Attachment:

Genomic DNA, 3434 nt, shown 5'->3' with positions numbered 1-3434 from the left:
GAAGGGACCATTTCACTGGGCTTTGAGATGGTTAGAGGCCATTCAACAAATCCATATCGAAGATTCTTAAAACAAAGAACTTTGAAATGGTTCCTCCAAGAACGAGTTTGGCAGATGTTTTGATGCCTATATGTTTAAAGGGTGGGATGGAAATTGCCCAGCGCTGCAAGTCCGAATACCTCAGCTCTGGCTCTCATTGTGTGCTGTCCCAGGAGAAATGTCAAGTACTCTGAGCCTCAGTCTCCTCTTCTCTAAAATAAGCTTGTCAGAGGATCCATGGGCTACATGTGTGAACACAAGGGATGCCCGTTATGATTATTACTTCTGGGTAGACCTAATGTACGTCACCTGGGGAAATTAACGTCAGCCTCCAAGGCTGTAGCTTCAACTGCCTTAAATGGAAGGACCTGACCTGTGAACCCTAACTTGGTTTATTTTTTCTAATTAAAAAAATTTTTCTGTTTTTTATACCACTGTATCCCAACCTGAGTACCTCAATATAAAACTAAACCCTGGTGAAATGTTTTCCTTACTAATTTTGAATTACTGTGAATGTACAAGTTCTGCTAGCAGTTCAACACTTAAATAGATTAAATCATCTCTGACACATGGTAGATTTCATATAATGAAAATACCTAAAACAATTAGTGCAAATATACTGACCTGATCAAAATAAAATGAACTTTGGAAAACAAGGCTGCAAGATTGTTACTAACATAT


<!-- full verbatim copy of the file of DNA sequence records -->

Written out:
Genomic DNA, 3434 nt, shown 5'->3' with positions numbered 1-3434 from the left:
GAAGGGACCATTTCACTGGGCTTTGAGATGGTTAGAGGCCATTCAACAAATCCATATCGAAGATTCTTAAAACAAAGAACTTTGAAATGGTTCCTCCAAGAACGAGTTTGGCAGATGTTTTGATGCCTATATGTTTAAAGGGTGGGATGGAAATTGCCCAGCGCTGCAAGTCCGAATACCTCAGCTCTGGCTCTCATTGTGTGCTGTCCCAGGAGAAATGTCAAGTACTCTGAGCCTCAGTCTCCTCTTCTCTAAAATAAGCTTGTCAGAGGATCCATGGGCTACATGTGTGAACACAAGGGATGCCCGTTATGATTATTACTTCTGGGTAGACCTAATGTACGTCACCTGGGGAAATTAACGTCAGCCTCCAAGGCTGTAGCTTCAACTGCCTTAAATGGAAGGACCTGACCTGTGAACCCTAACTTGGTTTATTTTTTCTAATTAAAAAAATTTTTCTGTTTTTTATACCACTGTATCCCAACCTGAGTACCTCAATATAAAACTAAACCCTGGTGAAATGTTTTCCTTACTAATTTTGAATTACTGTGAATGTACAAGTTCTGCTAGCAGTTCAACACTTAAATAGATTAAATCATCTCTGACACATGGTAGATTTCATATAATGAAAATACCTAAAACAATTAGTGCAAATATACTGACCTGATCAAAATAAAATGAACTTTGGAAAACAAGGCTGCAAGATTGTTACTAACATAT